Another idea I had in mind was to carry out a YFP-tagging screen. The T. brucei genome has approximately 9000 proteins, which means that I should identify kinetochore proteins if I study all of them. This was a simple and straightforward idea, but I did not know where to start. It was before the development of PCR-based tagging methods in the laboratory [135], meaning that I had to make targeting plasmids for each gene [136]. Coincidentally, Dr Christine Clayton's group published a cell cycle transcriptome analysis of different cell cycle stages in March 2011 in PLoS ONE [137]. Impressed by the quality of data, I immediately started tagging uncharacterized genes whose transcript levels were up-regulated in either S phase or mitosis. This approach paid off. Examination of only 30 genes identified one corresponding protein that had a characteristic kinetochore localization pattern: formation of dots in the nucleus during S phase, their alignment on mitotic spindles in metaphase, and close association with spindle poles during late anaphase. This was my first ‘Eureka!’ moment and happened in June 2011. Later I named the protein KKT1 for kinetoplastid kinetochore protein 1. Using KKT1 as bait, I aimed to identify more kinetochore proteins. However, my first IP of YFP-KKT1 completely failed using the same protocol that had worked for those conserved proteins mentioned above (cryolysis using mortar and pestle). It turned out that the YFP-KKT1 signal remained in the detergent-insoluble fraction, so I tried various methods to release it. I eventually found that sonication efficiently solubilized KKT1, and immunoprecipitation from this sample led to the identification of 12 proteins as possible KKT1 interaction partners. YFP-tagging revealed typical kinetochore localization patterns for all of them, which was another moment of big excitement. By continuing the hunt and repeating the IP/MS of these newly identified proteins, I identified 19 proteins by March 2012 (KKT1–19). These proteins all had kinetochore-like localization and their RNAi-mediated knockdowns resulted in chromosome mis-segregation. However, there was a fairly valid criticism I had to face. ‘Are they really kinetochore proteins?’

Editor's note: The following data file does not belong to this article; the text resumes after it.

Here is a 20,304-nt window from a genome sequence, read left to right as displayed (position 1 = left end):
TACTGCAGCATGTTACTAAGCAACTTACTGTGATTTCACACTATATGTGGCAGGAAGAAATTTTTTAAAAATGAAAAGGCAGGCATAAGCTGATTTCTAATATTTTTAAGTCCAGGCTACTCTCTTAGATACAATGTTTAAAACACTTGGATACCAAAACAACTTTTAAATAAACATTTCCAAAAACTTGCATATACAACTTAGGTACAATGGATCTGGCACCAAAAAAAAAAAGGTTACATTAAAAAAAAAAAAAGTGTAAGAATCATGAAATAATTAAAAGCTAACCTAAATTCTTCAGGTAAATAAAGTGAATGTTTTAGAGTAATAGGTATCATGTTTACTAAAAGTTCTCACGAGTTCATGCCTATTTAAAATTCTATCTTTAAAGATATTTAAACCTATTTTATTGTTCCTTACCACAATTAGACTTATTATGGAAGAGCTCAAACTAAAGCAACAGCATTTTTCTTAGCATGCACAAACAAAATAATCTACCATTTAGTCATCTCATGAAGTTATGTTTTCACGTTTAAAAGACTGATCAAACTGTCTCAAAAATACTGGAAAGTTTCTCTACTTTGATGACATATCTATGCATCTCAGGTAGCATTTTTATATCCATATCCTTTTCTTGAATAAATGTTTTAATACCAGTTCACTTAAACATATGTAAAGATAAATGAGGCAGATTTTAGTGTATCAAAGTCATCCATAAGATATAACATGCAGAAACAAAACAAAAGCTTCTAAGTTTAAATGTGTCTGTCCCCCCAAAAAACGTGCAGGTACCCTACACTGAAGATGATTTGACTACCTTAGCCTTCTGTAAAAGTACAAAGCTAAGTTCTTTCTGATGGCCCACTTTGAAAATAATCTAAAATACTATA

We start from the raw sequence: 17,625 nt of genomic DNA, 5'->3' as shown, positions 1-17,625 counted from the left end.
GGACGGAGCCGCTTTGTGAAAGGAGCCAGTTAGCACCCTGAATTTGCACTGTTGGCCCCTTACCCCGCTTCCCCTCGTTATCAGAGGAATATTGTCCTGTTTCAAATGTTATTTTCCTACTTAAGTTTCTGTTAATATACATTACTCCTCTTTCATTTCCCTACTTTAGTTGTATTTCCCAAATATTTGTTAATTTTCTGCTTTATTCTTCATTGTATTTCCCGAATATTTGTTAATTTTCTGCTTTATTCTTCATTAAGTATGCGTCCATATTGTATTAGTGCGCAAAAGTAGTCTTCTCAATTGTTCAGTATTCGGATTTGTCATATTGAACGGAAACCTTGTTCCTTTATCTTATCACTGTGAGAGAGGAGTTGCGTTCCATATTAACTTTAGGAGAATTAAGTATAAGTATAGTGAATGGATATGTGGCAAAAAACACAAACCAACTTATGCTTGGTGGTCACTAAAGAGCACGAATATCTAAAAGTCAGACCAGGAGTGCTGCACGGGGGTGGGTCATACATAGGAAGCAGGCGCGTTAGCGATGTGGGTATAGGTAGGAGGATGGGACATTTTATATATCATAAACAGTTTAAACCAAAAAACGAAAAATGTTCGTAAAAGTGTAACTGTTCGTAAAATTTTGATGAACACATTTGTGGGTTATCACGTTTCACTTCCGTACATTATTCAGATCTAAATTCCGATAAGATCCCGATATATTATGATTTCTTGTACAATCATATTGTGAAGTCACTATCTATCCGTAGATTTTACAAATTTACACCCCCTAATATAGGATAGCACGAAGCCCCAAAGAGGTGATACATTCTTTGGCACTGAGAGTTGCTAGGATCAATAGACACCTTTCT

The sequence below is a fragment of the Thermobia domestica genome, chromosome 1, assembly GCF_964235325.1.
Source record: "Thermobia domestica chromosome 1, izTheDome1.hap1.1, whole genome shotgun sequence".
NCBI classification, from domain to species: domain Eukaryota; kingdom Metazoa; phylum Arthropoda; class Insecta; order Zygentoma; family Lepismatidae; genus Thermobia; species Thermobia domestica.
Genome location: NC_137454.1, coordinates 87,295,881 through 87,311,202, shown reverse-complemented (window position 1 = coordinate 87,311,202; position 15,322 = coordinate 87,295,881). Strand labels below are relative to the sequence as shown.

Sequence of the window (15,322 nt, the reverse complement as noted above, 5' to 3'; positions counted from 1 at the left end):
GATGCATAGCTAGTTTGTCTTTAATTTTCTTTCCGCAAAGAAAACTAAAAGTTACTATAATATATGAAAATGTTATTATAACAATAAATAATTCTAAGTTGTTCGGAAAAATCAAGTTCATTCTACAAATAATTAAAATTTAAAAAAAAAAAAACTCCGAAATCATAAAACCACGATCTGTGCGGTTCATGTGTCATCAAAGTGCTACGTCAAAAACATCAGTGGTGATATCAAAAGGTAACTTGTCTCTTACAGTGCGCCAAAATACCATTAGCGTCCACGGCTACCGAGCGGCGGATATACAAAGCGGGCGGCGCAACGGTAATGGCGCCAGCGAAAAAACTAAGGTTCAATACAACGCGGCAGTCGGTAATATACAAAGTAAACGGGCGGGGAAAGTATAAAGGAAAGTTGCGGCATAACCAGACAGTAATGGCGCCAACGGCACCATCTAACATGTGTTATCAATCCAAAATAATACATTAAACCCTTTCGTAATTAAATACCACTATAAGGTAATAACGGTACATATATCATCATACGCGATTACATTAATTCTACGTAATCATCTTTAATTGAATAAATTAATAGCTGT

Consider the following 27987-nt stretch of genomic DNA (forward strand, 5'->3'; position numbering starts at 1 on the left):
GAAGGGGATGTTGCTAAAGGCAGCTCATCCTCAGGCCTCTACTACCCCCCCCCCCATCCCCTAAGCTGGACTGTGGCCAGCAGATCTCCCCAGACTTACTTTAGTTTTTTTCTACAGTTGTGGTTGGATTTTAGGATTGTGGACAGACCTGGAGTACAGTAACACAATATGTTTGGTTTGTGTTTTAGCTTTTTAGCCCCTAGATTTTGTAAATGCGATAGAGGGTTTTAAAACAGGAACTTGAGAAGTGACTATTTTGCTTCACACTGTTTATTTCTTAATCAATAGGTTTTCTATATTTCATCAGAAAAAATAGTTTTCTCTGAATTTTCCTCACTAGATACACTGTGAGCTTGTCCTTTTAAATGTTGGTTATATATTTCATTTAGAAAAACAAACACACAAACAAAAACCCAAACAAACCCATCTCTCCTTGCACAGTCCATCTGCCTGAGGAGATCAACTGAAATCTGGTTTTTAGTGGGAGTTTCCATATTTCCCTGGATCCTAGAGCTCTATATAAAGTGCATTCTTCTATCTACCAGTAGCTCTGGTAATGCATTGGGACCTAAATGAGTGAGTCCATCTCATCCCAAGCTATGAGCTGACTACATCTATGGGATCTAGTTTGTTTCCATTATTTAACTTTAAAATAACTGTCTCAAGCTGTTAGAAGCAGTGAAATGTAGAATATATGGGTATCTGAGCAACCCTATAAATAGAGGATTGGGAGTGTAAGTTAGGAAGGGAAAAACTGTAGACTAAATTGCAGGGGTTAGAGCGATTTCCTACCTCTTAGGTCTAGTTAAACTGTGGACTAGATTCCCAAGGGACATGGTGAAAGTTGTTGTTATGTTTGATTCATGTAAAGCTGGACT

In other eukaryotes, people have used various approaches to examine kinetochore localization such as immunoelectron microscopy [138], chromatin immunoprecipitation (ChIP) [139], chromosome spreads [140], and co-localization with other known kinetochore proteins [36]. I first tried to perform immunoelectron microscopy to examine whether KKT proteins localize at the kinetochore-like electron-dense plaques [124], but it turned out that the fixation condition completely killed the YFP epitope. Then, I switched my effort to a ChIP approach, although it had a different problem. That is, the resolution of previously mapped centromere positions [141] did not allow me to determine which specific DNA fragments should be examined by PCR or Southern blot. I struggled >1 year at this stage. Eventually, deep sequencing of ChIP samples revealed that KKT2 and KKT3 were specifically enriched in the centromere regions, thereby showing that these KKT proteins are bona fide kinetochore proteins. We first submitted the paper to Nature, but it was rejected without review as being uninteresting, which happened to be the same reaction to Bill Earnshaw's paper on the discovery of CENP-A, B, C [26,142]. We next submitted it to Cell and it was accepted within 1 month [143].